Florida law highly promotes and encourages shared parental responsibility for what is commonly referred to as “custody”. In Florida, child custody is called “parental responsibility”. Parents are encouraged to share decision-making regarding their children. Splitting the children’s time with each parent equally is much more common now than it was in the past. When an agreement cannot be reached, the judge will use a “best interests of the child” standard to determine questions regarding parental responsibility and/or “visitation” which is called time-sharing in Florida
What about child support?
Florida has minimum suggested guidelines for determining child support. The amounts can be increased or decreased at the discretion of the court. Support is usually payable until age 18 (or 19 for completion of high school). Please be advised that an equal time-sharing (f/k/a “visitation” agreement does not mean that neither parent will pay the other child support.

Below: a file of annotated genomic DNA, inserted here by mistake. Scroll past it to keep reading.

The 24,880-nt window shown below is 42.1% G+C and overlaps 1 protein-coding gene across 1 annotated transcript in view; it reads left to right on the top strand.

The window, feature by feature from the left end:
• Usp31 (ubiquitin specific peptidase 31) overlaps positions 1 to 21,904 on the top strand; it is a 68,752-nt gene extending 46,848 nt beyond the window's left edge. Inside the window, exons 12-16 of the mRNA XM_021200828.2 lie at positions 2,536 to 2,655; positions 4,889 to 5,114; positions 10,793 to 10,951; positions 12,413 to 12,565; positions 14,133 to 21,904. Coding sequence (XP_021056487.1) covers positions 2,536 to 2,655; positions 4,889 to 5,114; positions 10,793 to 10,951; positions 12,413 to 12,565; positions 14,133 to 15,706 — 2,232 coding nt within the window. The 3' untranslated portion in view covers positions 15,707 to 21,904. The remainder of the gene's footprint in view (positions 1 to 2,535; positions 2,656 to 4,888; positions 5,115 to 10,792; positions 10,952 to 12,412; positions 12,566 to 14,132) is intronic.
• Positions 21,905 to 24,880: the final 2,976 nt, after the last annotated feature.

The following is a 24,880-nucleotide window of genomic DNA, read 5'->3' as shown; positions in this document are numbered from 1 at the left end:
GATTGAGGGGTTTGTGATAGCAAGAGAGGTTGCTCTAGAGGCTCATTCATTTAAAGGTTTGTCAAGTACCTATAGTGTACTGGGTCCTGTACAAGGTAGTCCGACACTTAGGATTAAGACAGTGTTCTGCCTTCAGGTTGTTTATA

When the court orders a certain amount of child support, can that amount be changed?
The amount of child support is modifiable under certain circumstances and through a variety of methods. The simplest method is for the parents to agree to a change, but the court must approve even an agreed-upon change in order to be enforceable.
I can’t afford to support myself until my divorce trial. Can I get assistance now?
If you need help with child support, financial support, and other marital issues while your divorce is pending, then your attorney will schedule a court hearing and ask the Magistrate or Judge to determine what temporary relief you are entitled to receive. This hearing is called a “Motion for Temporary Relief.” Issues such as temporary child custody, temporary child visitation, temporary child support, temporary exclusive use and possession of the marital residence, temporary alimony, and temporary attorney’s fees are addressed at these hearings.